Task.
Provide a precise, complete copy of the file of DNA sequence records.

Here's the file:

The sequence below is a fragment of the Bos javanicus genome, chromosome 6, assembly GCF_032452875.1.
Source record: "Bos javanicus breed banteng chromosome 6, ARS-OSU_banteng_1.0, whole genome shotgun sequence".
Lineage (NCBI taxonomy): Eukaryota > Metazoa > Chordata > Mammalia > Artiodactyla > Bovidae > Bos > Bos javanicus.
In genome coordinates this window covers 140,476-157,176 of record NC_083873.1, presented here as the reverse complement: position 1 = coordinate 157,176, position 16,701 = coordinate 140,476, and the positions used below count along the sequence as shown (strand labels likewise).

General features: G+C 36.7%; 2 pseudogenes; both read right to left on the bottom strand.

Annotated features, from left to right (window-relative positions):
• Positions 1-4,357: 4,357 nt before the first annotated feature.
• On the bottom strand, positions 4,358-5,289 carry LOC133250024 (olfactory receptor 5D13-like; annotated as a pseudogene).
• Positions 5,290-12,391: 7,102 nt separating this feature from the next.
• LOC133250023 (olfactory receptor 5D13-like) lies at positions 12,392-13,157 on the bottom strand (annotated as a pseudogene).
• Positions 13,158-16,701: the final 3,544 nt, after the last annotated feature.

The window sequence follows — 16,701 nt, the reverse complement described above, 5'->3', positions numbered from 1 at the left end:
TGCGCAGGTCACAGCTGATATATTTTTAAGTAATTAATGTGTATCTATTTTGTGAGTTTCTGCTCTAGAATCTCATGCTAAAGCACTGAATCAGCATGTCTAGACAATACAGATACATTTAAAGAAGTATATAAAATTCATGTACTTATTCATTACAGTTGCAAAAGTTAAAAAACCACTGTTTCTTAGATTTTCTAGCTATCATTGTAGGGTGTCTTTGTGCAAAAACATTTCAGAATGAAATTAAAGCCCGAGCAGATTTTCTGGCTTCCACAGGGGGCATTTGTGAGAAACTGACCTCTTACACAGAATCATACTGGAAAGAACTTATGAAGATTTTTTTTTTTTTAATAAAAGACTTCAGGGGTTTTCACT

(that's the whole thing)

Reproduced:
The sequence below is a fragment of the Bos javanicus genome, chromosome 6, assembly GCF_032452875.1.
Source record: "Bos javanicus breed banteng chromosome 6, ARS-OSU_banteng_1.0, whole genome shotgun sequence".
Lineage (NCBI taxonomy): Eukaryota > Metazoa > Chordata > Mammalia > Artiodactyla > Bovidae > Bos > Bos javanicus.
In genome coordinates this window covers 140,476-157,176 of record NC_083873.1, presented here as the reverse complement: position 1 = coordinate 157,176, position 16,701 = coordinate 140,476, and the positions used below count along the sequence as shown (strand labels likewise).

General features: G+C 36.7%; 2 pseudogenes; both read right to left on the bottom strand.

Annotated features, from left to right (window-relative positions):
• Positions 1-4,357: 4,357 nt before the first annotated feature.
• On the bottom strand, positions 4,358-5,289 carry LOC133250024 (olfactory receptor 5D13-like; annotated as a pseudogene).
• Positions 5,290-12,391: 7,102 nt separating this feature from the next.
• LOC133250023 (olfactory receptor 5D13-like) lies at positions 12,392-13,157 on the bottom strand (annotated as a pseudogene).
• Positions 13,158-16,701: the final 3,544 nt, after the last annotated feature.

The window sequence follows — 16,701 nt, the reverse complement described above, 5'->3', positions numbered from 1 at the left end:
TGCGCAGGTCACAGCTGATATATTTTTAAGTAATTAATGTGTATCTATTTTGTGAGTTTCTGCTCTAGAATCTCATGCTAAAGCACTGAATCAGCATGTCTAGACAATACAGATACATTTAAAGAAGTATATAAAATTCATGTACTTATTCATTACAGTTGCAAAAGTTAAAAAACCACTGTTTCTTAGATTTTCTAGCTATCATTGTAGGGTGTCTTTGTGCAAAAACATTTCAGAATGAAATTAAAGCCCGAGCAGATTTTCTGGCTTCCACAGGGGGCATTTGTGAGAAACTGACCTCTTACACAGAATCATACTGGAAAGAACTTATGAAGATTTTTTTTTTTTTAATAAAAGACTTCAGGGGTTTTCACT